In Iraq, Fleischer said, on television you now see "areas where people are being fed," and water is flowing into Basra again, "and that's creating an improved humanitarian situation."


In response to questions concerning plans for the interim government in Iraq following the ouster of the Saddam Hussein regime, Fleischer said the United States intends "to stay for as long as necessary to provide security on the ground and then leave, and not stay longer than is necessary."

"Obviously, you know, the United States being of the ground, providing the security, it's going to have a substantial role to play. And we want to make certain ... and welcome the role the others can play as well. The exact nature of those roles is yet to be determined," he said.

The fundamental issue, Fleischer said, "is not whether it's the United Nations or the United States that will administer Iraq; the Iraqi people will administer Iraq. Iraq can be and should be and will be, in the president's judgment, administered by the Iraqi people from both inside and outside Iraq."


Asked about the current visit to Turkey of Secretary of State Colin Powell, Fleischer responded:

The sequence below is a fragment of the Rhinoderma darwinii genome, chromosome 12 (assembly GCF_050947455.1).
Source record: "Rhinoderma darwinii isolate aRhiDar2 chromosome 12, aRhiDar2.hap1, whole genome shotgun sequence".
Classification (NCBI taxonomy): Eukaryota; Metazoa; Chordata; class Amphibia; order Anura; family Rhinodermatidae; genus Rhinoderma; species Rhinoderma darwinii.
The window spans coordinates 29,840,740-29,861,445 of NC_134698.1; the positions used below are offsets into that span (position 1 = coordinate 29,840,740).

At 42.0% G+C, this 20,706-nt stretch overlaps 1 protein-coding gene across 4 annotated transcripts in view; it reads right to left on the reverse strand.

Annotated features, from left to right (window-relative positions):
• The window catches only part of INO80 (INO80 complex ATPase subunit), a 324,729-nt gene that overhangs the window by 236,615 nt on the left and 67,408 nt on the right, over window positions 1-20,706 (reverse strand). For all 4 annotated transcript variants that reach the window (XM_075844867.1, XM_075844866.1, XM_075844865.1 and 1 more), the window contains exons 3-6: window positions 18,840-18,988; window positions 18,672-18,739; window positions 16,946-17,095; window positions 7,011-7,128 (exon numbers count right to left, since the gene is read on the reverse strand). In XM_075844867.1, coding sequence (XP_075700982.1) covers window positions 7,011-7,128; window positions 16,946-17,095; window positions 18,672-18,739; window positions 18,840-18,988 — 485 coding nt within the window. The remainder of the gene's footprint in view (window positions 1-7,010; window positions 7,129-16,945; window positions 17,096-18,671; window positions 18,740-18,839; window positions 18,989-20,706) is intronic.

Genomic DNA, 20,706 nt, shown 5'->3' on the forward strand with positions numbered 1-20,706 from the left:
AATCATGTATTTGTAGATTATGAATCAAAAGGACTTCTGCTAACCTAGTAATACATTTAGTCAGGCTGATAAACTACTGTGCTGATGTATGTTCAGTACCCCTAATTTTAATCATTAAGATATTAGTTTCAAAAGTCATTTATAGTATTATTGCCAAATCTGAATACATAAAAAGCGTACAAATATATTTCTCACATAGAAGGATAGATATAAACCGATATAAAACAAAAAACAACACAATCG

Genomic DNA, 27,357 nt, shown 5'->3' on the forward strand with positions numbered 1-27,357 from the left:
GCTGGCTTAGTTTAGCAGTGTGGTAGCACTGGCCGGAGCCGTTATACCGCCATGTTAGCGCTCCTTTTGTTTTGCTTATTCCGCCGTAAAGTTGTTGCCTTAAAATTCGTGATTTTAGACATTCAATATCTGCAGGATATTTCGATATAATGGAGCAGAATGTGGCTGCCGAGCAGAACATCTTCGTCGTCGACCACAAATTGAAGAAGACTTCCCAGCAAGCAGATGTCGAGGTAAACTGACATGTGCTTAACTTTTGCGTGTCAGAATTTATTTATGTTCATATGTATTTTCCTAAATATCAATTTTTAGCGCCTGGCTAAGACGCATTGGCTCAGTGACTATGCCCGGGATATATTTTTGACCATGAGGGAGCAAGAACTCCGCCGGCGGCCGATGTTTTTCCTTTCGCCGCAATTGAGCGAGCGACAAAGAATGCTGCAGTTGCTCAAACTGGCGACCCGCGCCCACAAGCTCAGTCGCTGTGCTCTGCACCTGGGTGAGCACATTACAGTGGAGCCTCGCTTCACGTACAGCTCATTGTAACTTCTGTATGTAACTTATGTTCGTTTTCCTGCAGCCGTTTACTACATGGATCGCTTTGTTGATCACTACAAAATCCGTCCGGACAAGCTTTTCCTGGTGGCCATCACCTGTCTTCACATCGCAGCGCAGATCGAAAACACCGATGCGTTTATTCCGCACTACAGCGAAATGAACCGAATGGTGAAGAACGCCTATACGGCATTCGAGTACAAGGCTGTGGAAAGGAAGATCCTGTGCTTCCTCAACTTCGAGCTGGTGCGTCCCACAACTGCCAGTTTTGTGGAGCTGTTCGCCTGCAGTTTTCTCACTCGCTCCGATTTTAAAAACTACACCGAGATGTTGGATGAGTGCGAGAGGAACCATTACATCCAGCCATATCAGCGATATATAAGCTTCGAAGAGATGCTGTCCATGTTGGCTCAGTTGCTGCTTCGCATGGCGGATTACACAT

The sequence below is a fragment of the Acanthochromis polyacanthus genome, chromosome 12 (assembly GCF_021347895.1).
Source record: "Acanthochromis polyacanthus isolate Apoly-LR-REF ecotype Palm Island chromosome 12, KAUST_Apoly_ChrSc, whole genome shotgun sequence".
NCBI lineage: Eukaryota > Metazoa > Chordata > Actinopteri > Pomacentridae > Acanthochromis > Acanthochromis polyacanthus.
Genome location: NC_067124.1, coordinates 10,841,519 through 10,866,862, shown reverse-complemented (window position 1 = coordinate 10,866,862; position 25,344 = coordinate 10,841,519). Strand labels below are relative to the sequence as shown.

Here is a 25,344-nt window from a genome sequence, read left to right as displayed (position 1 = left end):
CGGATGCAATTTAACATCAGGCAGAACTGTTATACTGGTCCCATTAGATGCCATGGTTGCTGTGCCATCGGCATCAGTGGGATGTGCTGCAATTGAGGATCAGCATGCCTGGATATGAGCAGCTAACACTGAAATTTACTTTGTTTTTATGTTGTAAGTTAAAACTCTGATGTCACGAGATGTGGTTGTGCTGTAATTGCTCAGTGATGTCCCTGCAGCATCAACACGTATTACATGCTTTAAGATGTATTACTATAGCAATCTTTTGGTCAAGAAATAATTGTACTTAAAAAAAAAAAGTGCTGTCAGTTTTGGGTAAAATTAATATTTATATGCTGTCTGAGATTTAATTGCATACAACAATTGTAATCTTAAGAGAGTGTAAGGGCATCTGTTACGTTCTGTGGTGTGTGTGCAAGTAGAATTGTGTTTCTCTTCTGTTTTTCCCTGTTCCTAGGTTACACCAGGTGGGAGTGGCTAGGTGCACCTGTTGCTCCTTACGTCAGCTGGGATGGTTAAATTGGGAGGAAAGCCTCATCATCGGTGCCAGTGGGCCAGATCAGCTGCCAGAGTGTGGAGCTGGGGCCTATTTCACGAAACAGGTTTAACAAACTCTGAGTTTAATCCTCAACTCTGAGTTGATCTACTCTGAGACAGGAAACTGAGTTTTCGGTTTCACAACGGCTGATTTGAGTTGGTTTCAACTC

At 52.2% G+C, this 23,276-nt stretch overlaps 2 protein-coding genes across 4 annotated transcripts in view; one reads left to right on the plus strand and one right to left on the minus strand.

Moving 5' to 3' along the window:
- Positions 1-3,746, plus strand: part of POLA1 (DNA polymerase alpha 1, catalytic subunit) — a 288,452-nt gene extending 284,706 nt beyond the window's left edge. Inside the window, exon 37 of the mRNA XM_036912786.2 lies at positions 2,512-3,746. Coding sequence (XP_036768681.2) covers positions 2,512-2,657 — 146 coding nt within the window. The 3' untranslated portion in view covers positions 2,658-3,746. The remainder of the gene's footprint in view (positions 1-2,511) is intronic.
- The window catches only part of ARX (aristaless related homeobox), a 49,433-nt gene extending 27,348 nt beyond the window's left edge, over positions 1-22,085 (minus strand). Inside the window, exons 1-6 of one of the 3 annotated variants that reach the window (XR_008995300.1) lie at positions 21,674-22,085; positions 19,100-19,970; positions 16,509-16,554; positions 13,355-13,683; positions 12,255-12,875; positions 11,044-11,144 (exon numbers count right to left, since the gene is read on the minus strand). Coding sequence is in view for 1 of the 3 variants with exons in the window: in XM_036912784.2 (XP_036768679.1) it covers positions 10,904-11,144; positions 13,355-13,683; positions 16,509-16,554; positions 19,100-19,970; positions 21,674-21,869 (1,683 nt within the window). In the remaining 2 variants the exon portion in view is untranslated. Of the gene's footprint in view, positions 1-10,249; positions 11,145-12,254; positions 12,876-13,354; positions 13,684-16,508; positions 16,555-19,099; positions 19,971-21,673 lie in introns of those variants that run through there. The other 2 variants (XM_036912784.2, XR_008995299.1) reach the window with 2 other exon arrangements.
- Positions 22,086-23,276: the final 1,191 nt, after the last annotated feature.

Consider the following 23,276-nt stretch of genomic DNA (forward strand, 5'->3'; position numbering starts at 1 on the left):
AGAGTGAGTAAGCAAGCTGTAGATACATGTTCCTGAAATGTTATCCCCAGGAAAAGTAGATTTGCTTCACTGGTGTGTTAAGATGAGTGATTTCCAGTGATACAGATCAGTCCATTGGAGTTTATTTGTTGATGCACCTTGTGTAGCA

"The visit to Turkey is meant to discuss with a NATO ally United States-Turkish relations. We are pleased with the fact that Turkey has honored what it told us it would do; it said it would not cross the border. It has not, despite many a rumor that said they had or they would. They have not. And the secretary of state is going to talk to Turkey about the importance of that continuing to be the practice, which, indeed, Turkey has done. And we enjoy important bilateral relations with Turkey. They remain a NATO ally."


On Thursday, April 3, President Bush will visit Camp Lejeune, North Carolina, where he will make remarks to Marines and their families and give a progress report on the war. He will also have lunch with families before heading back to Washington, Fleischer said.